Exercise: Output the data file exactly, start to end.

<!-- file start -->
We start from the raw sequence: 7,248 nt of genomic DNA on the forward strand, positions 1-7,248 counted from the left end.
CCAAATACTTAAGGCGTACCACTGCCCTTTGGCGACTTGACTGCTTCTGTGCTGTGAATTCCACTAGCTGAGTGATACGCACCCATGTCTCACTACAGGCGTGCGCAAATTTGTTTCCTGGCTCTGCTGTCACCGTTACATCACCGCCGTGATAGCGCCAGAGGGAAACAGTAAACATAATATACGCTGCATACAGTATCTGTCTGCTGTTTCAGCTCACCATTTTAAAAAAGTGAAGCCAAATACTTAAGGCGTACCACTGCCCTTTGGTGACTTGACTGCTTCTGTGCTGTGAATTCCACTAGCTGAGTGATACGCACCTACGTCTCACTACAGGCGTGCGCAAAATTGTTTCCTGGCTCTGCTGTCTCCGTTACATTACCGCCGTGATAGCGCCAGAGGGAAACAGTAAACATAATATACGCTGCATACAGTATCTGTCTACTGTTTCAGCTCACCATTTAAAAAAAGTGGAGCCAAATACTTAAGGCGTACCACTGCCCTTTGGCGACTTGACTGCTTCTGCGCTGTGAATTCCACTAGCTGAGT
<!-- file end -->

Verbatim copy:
We start from the raw sequence: 7,248 nt of genomic DNA on the forward strand, positions 1-7,248 counted from the left end.
CCAAATACTTAAGGCGTACCACTGCCCTTTGGCGACTTGACTGCTTCTGTGCTGTGAATTCCACTAGCTGAGTGATACGCACCCATGTCTCACTACAGGCGTGCGCAAATTTGTTTCCTGGCTCTGCTGTCACCGTTACATCACCGCCGTGATAGCGCCAGAGGGAAACAGTAAACATAATATACGCTGCATACAGTATCTGTCTGCTGTTTCAGCTCACCATTTTAAAAAAGTGAAGCCAAATACTTAAGGCGTACCACTGCCCTTTGGTGACTTGACTGCTTCTGTGCTGTGAATTCCACTAGCTGAGTGATACGCACCTACGTCTCACTACAGGCGTGCGCAAAATTGTTTCCTGGCTCTGCTGTCTCCGTTACATTACCGCCGTGATAGCGCCAGAGGGAAACAGTAAACATAATATACGCTGCATACAGTATCTGTCTACTGTTTCAGCTCACCATTTAAAAAAAGTGGAGCCAAATACTTAAGGCGTACCACTGCCCTTTGGCGACTTGACTGCTTCTGCGCTGTGAATTCCACTAGCTGAGT